The Puls' rectangular, 1.7-inch capacitive touch screen uses PMOLED technology. The P in PMOLED stands for "passive," as opposed to "active" in AMOLED. PMOLED screens display information line by line, and are not capable of supporting high resolutions.

Credit: Jeremy Lips / Tom's Guide

(Image credit: Jeremy Lips / Tom's Guide)

Indoors, the screen was bright and easy to read, but graphics, such as my Facebook profile picture or my friends' Instagram shots, looked washed out. In direct sunlight, it was nearly impossible to see anything on the display. I could barely navigate to the phone app or the voice assistant to call my co-worker when I was walking in Union Square in New York on a sunny day.

The screen curves slightly along the cuff, which is possibly why parts of the touch display were sometimes unresponsive or finicky. When I tried to swipe up or tap something on the curve, the Puls sometimes misread my input or failed to register it.


When you start up the Puls for the first time, it takes you through a tutorial on using the keyboard. Once that's done, the device prompts you to connect to a Wi-Fi network, agree to terms and conditions, and sign in to your Puls.com account if you have one.

Credit: Jeremy Lips / Tom's Guide

(Image credit: Jeremy Lips / Tom's Guide)

If not, you can create an account via the Puls.com website, then connect your Facebook, Twitter and Instagram profiles. After signing into your Puls account on the device, you'll automatically be logged in to the above services.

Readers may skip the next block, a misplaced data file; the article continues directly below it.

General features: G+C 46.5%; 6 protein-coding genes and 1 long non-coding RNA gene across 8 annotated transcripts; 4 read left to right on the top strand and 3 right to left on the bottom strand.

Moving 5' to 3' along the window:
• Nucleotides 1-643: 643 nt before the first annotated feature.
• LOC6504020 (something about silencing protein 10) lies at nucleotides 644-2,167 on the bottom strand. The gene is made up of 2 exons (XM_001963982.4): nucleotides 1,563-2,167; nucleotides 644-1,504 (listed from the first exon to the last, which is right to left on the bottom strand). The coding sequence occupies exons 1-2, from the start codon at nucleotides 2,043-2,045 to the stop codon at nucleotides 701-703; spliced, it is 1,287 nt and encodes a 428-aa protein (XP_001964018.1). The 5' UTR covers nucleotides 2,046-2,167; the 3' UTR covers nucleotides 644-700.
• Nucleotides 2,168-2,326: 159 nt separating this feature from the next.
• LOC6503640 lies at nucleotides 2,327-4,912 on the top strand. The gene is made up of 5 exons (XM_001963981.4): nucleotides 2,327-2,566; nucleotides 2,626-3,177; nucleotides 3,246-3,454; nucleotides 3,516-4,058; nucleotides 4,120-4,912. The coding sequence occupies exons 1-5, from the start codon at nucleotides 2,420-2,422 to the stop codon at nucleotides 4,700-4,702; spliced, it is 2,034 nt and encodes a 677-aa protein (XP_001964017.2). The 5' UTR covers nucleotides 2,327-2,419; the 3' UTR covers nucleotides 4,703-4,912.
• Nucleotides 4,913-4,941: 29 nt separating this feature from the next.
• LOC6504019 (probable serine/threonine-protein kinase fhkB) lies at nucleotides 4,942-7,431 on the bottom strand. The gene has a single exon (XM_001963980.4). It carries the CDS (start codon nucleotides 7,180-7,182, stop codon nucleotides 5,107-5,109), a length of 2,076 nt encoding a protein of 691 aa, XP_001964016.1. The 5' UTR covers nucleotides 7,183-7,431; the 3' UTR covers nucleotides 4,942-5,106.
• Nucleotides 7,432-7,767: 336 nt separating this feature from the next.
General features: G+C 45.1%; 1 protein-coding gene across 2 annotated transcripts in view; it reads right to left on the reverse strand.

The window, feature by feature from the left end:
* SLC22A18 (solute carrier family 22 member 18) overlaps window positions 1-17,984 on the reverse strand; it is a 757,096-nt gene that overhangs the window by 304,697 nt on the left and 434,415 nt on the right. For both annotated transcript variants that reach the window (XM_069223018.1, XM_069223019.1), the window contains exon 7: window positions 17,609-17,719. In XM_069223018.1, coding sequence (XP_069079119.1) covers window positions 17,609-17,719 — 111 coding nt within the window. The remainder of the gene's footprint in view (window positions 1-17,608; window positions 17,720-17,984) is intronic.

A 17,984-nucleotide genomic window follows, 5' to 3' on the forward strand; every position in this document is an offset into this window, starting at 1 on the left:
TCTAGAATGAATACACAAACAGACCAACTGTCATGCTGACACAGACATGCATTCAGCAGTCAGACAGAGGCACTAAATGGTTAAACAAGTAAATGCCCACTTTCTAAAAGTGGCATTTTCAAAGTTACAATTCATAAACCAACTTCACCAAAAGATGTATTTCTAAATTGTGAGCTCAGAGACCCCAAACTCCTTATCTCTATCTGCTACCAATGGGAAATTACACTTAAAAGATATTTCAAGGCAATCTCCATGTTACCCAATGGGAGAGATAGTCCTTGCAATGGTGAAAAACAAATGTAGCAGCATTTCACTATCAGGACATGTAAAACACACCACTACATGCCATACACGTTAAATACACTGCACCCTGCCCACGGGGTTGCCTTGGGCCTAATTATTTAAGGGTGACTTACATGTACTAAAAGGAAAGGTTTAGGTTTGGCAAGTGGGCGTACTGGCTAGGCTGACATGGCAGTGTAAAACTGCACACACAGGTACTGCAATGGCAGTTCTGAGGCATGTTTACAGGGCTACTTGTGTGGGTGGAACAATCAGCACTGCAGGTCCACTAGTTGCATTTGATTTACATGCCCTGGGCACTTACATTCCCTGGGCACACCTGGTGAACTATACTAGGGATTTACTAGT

Once that's done, the device asks if you want a tutorial on how to navigate the system. This short guide takes less than two minutes, and then you're all set to start playing around with your new smart cuff.


Typing on the Puls' comically tiny keyboard was a massive pain. Powered by Minuum's keyboard for smaller screens, the Puls' full Qwerty typer takes up about half of the display, with tabs at the top letting you switch to symbols, numbers or voice dictation. Although the system packs thoughtful gestures, such as swiping right to insert a space or left to delete a word, it's still incredibly tedious. If you have a stylus, you can use it for more precise typing.

Credit: Jeremy Lips / Tom's Guide

(Image credit: Jeremy Lips / Tom's Guide)

Minuum's autocorrection and prediction engines are accurate enough to guess words you intend to type, but I still found myself using the voice dictation option whenever I could. Switching back and forth between upper- or lower-cases and symbols to input my password gave me so much grief that I almost gave up logging in.

Aneeda OS

I was surprised by how much I liked the Puls' Aneeda OS. It makes full use of what little screen space is available by packing in extra menus that slide out from three sides.

Credit: Jeremy Lips / Tom's Guide

(Image credit: Jeremy Lips / Tom's Guide)